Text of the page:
Nursing is a demanding career. Nurses can become overworked due to understaffing and an inundation with tasks on a daily basis. They also may experience added strain from personal obligations outside of work. Though RNs are already prepared to carry out their nursing responsibilities, they will likely need to come up with strategies for self-care. Otherwise they may suffer from burnout.
What Is Burnout?
Burnout is a breakdown in someone's physical, mental and emotional state that can lead to poor job performance, exhaustion and depression, among other things.
What Causes Burnout in Nursing?
Burnout occurs when nurses are overwhelmed by workload due to understaffing, excessive paperwork, and difficult patients and administrators. They may experience a loss of job fulfillment because of a lack of recognition and support from co-workers and management.
Though nurses choose this career because they want to help the sick, they may find that the occupation involves more than delivering patient care. It also entails comforting, educating and advocating for patients and their families. Additionally, nurses work 12-hour shifts that are physically demanding. They also may be scheduled to work at night or on weekends and holidays.
Stressful nursing duties that may contribute to burnout include handling the death of patients, assisting grieving family members, collaborating with difficult coworkers and working with limited autonomy. And, patients are sometimes hard to communicate with because they are in pain, disoriented, confused or have a hostile personality.
What Are Symptoms of Burnout?
People deal with stress in different ways. They may exhibit a variety of symptoms that may not be easy to recognize. While everyone is susceptible to burnout, some individuals may have a harder time escaping it. Common symptoms of burnout include:
- Chronic absenteeism.
- Constant irritation.
- Cynicism about nursing and patients.
- Disengagement from job-related activities and coworkers.
- Low sense of personal accomplishment.
- Physical, mental and emotional exhaustion.
- Poor job performance.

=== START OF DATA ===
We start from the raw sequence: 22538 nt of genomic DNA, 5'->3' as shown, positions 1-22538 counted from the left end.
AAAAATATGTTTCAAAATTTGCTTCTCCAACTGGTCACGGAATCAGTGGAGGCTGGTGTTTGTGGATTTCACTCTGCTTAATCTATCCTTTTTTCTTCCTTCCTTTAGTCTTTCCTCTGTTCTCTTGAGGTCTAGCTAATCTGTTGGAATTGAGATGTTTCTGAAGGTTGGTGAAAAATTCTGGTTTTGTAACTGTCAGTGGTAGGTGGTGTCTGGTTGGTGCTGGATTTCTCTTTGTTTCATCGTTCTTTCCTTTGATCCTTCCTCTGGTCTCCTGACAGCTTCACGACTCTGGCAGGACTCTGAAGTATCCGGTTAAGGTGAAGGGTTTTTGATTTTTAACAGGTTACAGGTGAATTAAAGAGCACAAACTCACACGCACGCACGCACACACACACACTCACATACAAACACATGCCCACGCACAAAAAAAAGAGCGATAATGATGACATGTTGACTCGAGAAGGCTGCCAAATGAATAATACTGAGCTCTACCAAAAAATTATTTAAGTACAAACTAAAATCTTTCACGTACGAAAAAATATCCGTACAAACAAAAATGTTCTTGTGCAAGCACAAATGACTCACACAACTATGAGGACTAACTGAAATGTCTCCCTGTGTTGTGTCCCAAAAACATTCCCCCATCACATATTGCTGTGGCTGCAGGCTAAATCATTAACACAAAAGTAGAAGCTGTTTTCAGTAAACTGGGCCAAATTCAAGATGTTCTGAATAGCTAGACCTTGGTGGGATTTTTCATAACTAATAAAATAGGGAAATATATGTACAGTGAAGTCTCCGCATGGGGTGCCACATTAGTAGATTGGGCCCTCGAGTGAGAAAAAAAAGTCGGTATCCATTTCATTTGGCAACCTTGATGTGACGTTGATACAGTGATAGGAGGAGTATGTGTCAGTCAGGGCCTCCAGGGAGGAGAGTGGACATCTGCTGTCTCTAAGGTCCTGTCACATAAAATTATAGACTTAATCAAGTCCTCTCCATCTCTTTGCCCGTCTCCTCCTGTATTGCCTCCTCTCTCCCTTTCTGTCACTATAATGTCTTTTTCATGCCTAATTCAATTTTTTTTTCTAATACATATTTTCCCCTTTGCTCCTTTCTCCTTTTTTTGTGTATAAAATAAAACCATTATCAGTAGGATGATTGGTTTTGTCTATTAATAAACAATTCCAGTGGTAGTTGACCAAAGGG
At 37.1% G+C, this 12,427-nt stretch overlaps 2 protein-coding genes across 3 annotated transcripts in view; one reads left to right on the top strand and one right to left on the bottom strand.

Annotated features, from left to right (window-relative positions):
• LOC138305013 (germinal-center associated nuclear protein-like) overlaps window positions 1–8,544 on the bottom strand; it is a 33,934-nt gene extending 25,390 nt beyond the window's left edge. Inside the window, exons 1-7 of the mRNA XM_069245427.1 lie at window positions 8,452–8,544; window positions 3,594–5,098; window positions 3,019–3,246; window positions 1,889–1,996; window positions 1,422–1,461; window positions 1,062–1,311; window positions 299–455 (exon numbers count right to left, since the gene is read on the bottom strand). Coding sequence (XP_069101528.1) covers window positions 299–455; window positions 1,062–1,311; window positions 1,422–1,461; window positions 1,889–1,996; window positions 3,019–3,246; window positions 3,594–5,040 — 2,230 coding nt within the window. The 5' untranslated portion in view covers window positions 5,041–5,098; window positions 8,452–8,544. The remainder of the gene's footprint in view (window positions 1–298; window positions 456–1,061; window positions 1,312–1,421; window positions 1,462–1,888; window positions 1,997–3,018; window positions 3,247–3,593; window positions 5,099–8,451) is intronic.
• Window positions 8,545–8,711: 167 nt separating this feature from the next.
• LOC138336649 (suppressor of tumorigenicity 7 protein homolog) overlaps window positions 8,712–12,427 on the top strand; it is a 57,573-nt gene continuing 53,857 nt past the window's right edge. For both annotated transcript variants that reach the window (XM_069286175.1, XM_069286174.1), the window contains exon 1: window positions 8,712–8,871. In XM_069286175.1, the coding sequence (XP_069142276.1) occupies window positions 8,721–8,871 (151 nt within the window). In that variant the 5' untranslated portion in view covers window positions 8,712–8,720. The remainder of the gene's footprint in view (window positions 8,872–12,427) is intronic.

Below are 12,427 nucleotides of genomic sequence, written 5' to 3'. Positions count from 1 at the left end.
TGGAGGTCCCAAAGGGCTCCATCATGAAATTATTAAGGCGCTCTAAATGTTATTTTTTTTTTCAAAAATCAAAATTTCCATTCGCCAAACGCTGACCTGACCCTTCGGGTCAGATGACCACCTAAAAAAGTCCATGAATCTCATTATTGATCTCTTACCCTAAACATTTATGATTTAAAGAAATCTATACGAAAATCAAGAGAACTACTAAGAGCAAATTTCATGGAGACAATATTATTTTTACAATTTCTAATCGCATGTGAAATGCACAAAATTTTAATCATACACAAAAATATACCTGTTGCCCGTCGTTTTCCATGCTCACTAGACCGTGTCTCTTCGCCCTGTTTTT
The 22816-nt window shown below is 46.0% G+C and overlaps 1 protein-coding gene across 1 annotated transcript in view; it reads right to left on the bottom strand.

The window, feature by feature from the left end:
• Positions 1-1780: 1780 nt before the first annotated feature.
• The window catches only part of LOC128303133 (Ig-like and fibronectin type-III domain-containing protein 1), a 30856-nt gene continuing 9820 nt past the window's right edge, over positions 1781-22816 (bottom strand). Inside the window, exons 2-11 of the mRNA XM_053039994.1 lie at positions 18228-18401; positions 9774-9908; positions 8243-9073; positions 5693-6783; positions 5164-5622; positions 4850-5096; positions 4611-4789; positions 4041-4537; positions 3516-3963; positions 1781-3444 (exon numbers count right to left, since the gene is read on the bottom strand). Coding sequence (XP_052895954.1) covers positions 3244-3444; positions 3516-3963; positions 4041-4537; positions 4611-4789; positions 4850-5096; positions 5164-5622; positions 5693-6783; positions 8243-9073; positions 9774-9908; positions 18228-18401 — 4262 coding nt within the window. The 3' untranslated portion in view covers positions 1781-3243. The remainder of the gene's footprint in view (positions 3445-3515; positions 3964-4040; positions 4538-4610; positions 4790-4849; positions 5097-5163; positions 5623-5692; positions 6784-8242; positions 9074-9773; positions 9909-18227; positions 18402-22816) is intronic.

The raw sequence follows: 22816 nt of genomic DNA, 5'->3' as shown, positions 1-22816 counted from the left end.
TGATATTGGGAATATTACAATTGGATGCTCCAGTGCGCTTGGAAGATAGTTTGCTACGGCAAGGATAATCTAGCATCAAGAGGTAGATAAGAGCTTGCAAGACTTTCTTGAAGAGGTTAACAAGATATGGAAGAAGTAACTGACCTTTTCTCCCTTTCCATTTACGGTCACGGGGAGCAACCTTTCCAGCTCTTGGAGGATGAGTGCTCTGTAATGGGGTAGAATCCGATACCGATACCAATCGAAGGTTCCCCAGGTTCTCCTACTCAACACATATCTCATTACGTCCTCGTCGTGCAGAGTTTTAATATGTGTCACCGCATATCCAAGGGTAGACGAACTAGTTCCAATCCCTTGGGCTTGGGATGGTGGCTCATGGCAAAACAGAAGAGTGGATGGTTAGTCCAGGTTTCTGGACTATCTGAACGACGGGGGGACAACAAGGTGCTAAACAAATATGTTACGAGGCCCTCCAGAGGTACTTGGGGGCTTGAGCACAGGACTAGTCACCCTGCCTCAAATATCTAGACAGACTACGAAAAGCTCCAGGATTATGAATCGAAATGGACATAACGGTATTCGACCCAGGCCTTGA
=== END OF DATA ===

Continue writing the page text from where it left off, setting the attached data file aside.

- A lack of cooperation.
How Does Burnout Affect Patients?
Nurses suffering from burnout can negatively impact patient outcomes. They may not follow through with procedures or care plans. Or, they can become distracted, which can prevent them from providing quality care. Nurses with burnout can adversely affect patient outcomes in the following ways:
- Increased rates of infection in patients.
- Unsafe or improper care for patients.
- Medical mistakes or pharmaceutical dosage errors.
- Slow reactions to urgent cases.
What Are 7 Tips for Avoiding Burnout?
The ideal way to deal with burnout is to prevent it. Nurses who begin to show signs of burnout should seek help as soon as possible so their condition does not worsen. Here are ways nurses can avert burnout.
- Incorporate mindfulness-based stress reduction (MBSR) into your routine to assess your level of anxiety throughout your shift.
- Pay attention to the status of your physical, mental and emotional health to protect yourself against becoming ill, depressed or apathetic.
- Take five to 10 deep breaths before you start your day or enter a patient's room. This can settle and fortify you for the challenges ahead.
- Do not skip your breaks. You need respite during your day to hydrate, eat, relieve yourself and get away from work concerns.
- Practice self-care by finding hobbies or activities that redirect your attention away from thoughts about work.
- Plan a vacation that involves either traveling or staying home to relax.
- Engage in exercise such as yoga, walking, running, hiking or swimming to release endorphins in your body that can energize you and boost your mood.
Nursing burnout is a serious problem that should not be ignored. Many healthcare organizations offer programs for nurses to receive counseling and learn about stress management. The nurse's role in healthcare continues to expand and grow more complicated. Without proper self-care, nurses are at risk of succumbing to fatigue and becoming unresponsive to the needs of their patients. Nurses must be proactive in safeguarding their welfare.
Learn more about Eastern Illinois University's online RN to BSN program.
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